I’ve been asked the same question a lot lately,

Q. “Is my form/spreadsheet/database/system GDPR compliant?”
A. Well, unfortunately it’s not that simple, a spreadsheet itself cannot be GDPR compliant but there can sometimes be parts of it that stick out that would make it non-compliant. GDPR compliance is more about the treatment of the data and the processes that use it so we suggest you consider the process as a whole and this should include where you process and store that data (your spreadsheet). First, I always encourage individuals to read the ICO guidance pages on their website around GDPR, they are very good and explain a lot of the detail with real life examples. In particular their “GDPR: 12 steps to take now” document is excellent and should mostly answer this problem for you. Second, if you really want to understand GDPR (and get it right), you should consider reading and highlighting relevant parts of the full text and saving an electronic copy in your favourites (it’s only ~140 pages long!).

As a quick reference, here’s a short list of considerations for your process (which includes your form/spreadsheet/database/system) which will help you understand how close you are to compliance:

1. Do you understand (and have you mapped) the full, end-to-end data flow for this process, including data subjects and third parties? (How can you be safeguarding your data if you don’t know where it is!)

2. Do you understand (and have you documented) your legal basis for processing this data? See Article 6 of the GDPR.

3. Is your processing restricted to/in line with the reasons for which you gathered this data?

4. Are you ensuring that individuals know what you are doing with their data? You’ll need an accurate, GDPR compliant privacy notice at the point of data collection.

5. Are you only gathering the data you need for this process? You need to ensure that you are not collecting superfluous information i.e. if you only require feedback on a presentation do you really need to collect the name and age of each individual? Maybe just an age group would do.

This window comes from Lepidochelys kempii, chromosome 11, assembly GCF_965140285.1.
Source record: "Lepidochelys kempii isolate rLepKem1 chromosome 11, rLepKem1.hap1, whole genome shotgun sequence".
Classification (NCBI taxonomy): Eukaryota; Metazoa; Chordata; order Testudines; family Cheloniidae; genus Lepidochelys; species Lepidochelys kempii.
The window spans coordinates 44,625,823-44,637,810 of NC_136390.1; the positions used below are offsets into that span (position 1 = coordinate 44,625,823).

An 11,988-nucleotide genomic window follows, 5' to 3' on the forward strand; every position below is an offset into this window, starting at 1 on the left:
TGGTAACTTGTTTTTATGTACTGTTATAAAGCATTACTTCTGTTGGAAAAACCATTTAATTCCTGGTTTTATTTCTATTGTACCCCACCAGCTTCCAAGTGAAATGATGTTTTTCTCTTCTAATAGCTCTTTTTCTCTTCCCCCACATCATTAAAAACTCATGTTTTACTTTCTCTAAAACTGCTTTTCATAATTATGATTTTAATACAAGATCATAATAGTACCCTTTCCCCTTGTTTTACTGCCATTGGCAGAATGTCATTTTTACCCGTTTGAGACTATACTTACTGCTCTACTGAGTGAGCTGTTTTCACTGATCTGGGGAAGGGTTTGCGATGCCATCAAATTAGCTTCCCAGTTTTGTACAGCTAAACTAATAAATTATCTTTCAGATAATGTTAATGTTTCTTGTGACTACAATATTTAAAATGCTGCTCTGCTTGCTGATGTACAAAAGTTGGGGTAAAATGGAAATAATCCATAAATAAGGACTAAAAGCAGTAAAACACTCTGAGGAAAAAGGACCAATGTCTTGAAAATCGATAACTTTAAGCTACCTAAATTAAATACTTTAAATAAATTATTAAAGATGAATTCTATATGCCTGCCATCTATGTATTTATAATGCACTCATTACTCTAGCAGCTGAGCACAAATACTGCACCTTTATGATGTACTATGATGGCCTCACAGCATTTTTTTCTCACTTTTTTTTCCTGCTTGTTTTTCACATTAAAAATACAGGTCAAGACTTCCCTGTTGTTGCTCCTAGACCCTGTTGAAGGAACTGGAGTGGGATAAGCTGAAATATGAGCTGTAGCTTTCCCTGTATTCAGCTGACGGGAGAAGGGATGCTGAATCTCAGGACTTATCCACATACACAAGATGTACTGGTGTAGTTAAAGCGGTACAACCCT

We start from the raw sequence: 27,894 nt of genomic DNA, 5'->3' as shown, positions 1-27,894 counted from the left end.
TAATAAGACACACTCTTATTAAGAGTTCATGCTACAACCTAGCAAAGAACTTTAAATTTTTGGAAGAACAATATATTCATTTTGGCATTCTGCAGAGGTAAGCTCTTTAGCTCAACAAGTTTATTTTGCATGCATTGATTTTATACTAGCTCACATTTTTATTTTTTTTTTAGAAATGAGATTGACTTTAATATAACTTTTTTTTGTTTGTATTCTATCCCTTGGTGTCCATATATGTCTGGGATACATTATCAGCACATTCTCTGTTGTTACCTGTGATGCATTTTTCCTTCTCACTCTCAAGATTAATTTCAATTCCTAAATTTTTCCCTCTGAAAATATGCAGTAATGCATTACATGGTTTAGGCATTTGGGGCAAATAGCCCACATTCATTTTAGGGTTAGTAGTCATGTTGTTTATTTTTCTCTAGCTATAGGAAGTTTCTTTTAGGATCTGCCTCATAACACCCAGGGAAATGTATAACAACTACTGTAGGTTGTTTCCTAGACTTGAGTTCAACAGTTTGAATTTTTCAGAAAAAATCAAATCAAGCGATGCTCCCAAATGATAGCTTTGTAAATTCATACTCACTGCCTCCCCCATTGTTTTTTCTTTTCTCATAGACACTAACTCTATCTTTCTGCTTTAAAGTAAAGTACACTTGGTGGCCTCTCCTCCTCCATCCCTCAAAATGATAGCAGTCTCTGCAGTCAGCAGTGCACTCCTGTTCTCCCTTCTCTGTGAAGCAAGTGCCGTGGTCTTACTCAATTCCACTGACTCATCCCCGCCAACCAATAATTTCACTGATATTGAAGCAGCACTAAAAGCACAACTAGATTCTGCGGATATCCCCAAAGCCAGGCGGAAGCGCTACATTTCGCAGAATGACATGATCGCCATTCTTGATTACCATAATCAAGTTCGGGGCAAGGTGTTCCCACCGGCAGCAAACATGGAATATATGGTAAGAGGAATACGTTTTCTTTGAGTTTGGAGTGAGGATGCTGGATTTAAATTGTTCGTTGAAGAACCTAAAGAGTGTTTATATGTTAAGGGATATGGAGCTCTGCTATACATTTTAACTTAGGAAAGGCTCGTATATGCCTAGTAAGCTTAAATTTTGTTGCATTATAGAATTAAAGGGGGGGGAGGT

6. Where decisions are made based on this data are you confident that it is accurate, up to date and of sufficient quality to make this decision?

7. Are you following a clear retention policy for your data based on good business requirements?

8. When requested, can you provide a copy of, amend, erase or restrict access to a subjects data? This is not an absolute right and there may be instances where you will not need to i.e. to comply with your legal obligations.

9. Are you confident that your data is appropriately safeguarded? You should consider firewalls, user access management and potentially encryption.

10. Are you confident that there are controls in place to ensure that any third party processing this data will give it the same level of protection that you have? (where applicable)

11. Does all your data remain in the EEA? Where it does not remain in the EEA you will need to take steps to ensure adequate protection is in place. (Consider use of 3rd party software hosted overseas)

If you have answered no to any of these questions then your process may not be GDPR compliant and you should seek further advice.

Finally, the GDPR silver bullet: Do you really need this data? If you do, do you need to be able to identify the individual? If you can erase this data (where it’s not needed) or anonymise it so that an individual can no longer be identified then this data will no longer be protected by the GDPR. I often find that when I ask people why they need data they can’t give me a solid answer and they slowly come to the realisation that maybe they don’t need the data or that is can be anonymised, this is always the safest option with personal data!

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